Huck Finn as the Narrator in Mark Twain's Huckleberry Finn

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Mark Twain chose Huck Finn to be the narrator to make the story more realistic and so that Mark Twain could get the reader to examine their own attitudes and beliefs by comparing themselves to Huck, a simple uneducated character.

Twain was limited in expressing his thoughts by the fact that Huck Finn is a living, breathing person who is telling the story. Since the book is written in first person, Twain had to put himself in the place of a thirteen-year-old son of the town drunkard. He had to see life as Huck did and had to create a character that could see life as Mark Twain saw it. Huck is more than Twain's mouthpiece because he is a living character and is capable of shaping the story. The language that Huck uses shows what he sees and how he will pass it on to us. Something else that is apparent is that the humor of the book often depends on Huck's language.

In chapter fourteen, Huck is telling Jim about royalty in general which is an example of humor through language and incomplete education although sometimes he is not that far from the truth.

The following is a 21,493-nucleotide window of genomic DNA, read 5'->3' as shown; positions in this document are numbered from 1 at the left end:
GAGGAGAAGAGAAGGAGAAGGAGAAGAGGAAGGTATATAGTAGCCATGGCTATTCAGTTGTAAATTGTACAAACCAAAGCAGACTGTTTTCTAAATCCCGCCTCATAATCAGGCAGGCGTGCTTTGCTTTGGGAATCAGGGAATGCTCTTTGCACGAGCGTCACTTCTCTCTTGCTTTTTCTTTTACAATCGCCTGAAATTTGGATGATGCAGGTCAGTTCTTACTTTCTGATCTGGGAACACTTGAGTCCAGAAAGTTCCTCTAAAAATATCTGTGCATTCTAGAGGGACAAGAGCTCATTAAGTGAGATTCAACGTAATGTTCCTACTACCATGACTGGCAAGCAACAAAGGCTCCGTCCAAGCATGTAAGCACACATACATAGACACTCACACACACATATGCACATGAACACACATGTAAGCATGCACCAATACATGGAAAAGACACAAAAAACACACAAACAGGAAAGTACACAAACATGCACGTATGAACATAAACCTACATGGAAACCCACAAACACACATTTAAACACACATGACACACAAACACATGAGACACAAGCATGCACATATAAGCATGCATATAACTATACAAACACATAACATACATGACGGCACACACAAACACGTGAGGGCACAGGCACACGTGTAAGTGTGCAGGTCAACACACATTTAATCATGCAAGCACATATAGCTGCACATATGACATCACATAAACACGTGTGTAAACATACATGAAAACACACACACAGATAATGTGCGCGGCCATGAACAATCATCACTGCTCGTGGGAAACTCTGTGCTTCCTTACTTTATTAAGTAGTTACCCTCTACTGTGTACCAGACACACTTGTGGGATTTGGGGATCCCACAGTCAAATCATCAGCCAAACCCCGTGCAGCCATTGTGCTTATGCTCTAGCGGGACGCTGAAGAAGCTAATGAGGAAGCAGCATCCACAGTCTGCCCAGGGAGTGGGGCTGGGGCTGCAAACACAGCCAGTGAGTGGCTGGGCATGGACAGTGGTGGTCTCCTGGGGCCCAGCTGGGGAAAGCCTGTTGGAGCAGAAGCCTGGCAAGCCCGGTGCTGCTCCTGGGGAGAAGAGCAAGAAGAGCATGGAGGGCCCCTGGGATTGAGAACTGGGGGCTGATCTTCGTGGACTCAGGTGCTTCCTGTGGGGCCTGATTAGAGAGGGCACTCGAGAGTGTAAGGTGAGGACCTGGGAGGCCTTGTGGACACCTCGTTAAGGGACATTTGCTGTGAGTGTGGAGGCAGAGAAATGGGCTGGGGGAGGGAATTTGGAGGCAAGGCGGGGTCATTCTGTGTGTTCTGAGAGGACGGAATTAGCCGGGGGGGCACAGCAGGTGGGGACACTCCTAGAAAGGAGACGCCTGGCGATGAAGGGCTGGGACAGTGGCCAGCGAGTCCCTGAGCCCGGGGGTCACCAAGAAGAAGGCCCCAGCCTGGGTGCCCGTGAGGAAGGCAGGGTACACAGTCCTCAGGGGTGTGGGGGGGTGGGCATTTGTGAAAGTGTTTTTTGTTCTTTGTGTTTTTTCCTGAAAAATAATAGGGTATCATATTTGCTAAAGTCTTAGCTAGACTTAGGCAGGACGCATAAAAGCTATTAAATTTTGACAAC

'They [royalty] don't do nothing! Why, how you talk! They just set around.'

'No; is dat so?'

'Of course it is. They just set around--except, maybe, when there's a war; then they go to war. But other times they just lazy around; or go hawking--just hawking...when things is dull, they fuss with the parlyment; and if everybody don't go just so he whacks their heads off. But mostly they hang round the harem.'

However, by using Huck's language Twain creates character and establishes realism. Huck is capable of making Twain write something merely because it is not the kind of thing Huck would say...